"Our everyday experience makes us think that everything that happens must be caused by something that occurred earlier in time, so it's natural for us to think that something--maybe God--must have caused the universe to come into existence.  But when we're talking about the universe as a whole, that isn't necessarily so.  Let me explain.  Imagine a river flowing down a mountainside.  What caused the river?  Well, perhaps the rain that fell earlier in the mountains.  But then, what caused the rain?  A good answer would be the Sun, that shone down on the ocean and lifted water vapor up into the sky and made clouds.  Okay, so what caused the Sun to shine?  Well, if we look inside we see the process known as fusion, which hydrogen atoms join to form helium, releasing vast quantities of energy in the process.  So far so good.  Where does the hydrogen come from?  Answer: the Big Bang.  But here's the crucial bit.  The laws of nature itself tell us that not only could the universe have popped into existence without any assistance, like a proton, and have required nothing in terms of energy, but also that it is possible that nothing caused the Big Bang.  Nothing" (33-35).
 Notice the incoherence in Hawking's reasoning here.  He claims to explain the origin of the universe from nothing, but his explanation actually assumes that the universe originated from something!  On the one hand, he says that "nothing caused the Big Band."  But on the other hand, he must appeal to "the quantum laws that allowed the Big Bang to occur."  He must assume at the origin of the universe the reality of the laws of quantum mechanics and of quantum vacuum states.  That's not nothing! That's something!

Hawking falsely assumes the possibility of absolute nothingness.  Since human beings have no experience of absolute nothingness, whereas all of our experience confirms the being of things, there is no empirical evidence for absolute nothingness.  Even the very idea of nothingness as a product of the theological imagination pondering the doctrine of creation ex nihilo is dubious, because in the absence of any empirical evidence, I doubt that people even understand what they are saying when they ask why the world arose out of nothing.

Hawking might have responded to this objection by asserting that the scientific theory of the Big Bang shows that we have scientific evidence of absolute nothingness, because the theory tells us that before the Big Bang about 14 billion years ago, the universe did not exist.

But there are lots of problems with this interpretation of the Big Bang theory.  First, there is disagreement among cosmologists as to whether the Big Bang was a "singularity"--a sudden appearance of space/time and physical laws from nothingness.  Some believe the Big Bang was a lawful emergence of the present universe from a previous one, although then we confront the problem that the theory of multiple universes is not open to empirical observation and testing.

The second problem is that if we see the Big Bang as a singularity, then there was no time prior to the Big Bang, and therefore there were no earlier moments of time in which nothing existed.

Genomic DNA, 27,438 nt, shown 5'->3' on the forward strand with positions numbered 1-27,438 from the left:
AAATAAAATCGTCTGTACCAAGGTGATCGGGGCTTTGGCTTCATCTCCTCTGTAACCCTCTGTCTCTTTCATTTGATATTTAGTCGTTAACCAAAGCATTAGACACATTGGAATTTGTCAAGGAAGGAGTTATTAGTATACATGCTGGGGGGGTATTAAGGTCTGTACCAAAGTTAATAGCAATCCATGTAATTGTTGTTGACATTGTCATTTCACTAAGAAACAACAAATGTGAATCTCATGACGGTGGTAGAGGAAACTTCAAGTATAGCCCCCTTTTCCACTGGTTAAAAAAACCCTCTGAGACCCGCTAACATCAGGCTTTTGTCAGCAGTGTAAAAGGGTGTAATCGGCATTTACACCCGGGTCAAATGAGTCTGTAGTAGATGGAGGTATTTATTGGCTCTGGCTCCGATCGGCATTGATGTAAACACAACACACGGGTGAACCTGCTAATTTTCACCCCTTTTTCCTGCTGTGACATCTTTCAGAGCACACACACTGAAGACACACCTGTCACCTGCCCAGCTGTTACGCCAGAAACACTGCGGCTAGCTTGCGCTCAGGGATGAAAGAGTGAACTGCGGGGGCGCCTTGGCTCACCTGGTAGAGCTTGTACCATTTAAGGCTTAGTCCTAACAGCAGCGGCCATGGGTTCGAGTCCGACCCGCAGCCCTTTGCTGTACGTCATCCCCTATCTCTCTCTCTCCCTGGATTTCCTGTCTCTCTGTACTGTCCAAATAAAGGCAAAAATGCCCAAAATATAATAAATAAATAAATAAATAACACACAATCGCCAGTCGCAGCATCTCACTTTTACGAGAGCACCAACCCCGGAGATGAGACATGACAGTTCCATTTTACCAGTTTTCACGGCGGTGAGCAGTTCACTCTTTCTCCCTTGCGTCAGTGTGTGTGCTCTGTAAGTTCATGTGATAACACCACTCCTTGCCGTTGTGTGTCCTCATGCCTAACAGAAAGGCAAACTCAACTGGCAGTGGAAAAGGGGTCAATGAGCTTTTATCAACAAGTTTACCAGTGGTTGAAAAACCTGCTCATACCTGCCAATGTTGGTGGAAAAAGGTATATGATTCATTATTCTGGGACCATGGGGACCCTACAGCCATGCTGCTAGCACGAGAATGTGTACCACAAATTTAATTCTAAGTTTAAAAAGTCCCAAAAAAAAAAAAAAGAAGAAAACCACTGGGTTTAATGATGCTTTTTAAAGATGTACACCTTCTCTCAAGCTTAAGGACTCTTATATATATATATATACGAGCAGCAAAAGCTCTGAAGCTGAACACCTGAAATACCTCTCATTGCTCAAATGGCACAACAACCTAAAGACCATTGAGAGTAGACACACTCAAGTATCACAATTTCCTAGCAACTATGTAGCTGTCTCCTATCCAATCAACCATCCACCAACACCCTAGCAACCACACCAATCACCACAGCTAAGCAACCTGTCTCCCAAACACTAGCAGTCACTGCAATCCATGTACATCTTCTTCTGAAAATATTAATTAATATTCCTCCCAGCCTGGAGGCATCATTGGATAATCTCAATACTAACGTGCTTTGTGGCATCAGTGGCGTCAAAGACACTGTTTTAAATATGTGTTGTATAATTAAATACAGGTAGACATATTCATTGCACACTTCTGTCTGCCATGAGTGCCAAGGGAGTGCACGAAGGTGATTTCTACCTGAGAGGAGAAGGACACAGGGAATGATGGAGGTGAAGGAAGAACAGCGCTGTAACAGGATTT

The third problem is that if we use the principles of quantum mechanics to infer that the universe arose from nothing as a quantum fluctuation, then we assume (as Hawking does) the existence of quantum mechanics, which is not absolute nothingness.

Finally, any interpretation of the Big Bang as something coming from nothing can only be a work of wildly speculative imagination without any basis for empirical testing.  Notice that in offering his theory of how the universe arose from nothing without God, Hawking does not propose any way to empirically test his theory, because in principle it is not testable.  If science requires testing theories against empirical data, then Hawking's theory is not science.

The failure of Hawking and others to offer a scientific explanation of how the universe arose from nothing without any need for God's creative activity has been interpreted by some Christian apologists (like William Lane Craig) as indicating that the Big Bang actually proves scientifically the existence of God.  But that is not true, because the Christian doctrine of creation ex nihilo is not a scientific idea at all since it is not open to empirical testing.

This was understood by the first cosmologist to propose a Big Bang theory of the universe--the Jesuit priest Georges Lemaitre.  When Pope Pius XIII in 1951 pointed to Lemaitre's Big Bang theory as scientific evidence for divine creation of the universe from nothing, Lemaitre criticized the Pope for failing to see how his scientific theory had nothing to do with the Christian doctrine of creation.  Lemaitre explained that the theory of the Big Bang is not a theory of how the universe could arise "from nothing," but rather it is a theory of how the universe could have arisen from what Lemaitre called a "primeval atom," or from a hyper-dense sphere of cold matter, disintegrating through radioactivity into an expanding universe, or from what some people called "the cosmic egg."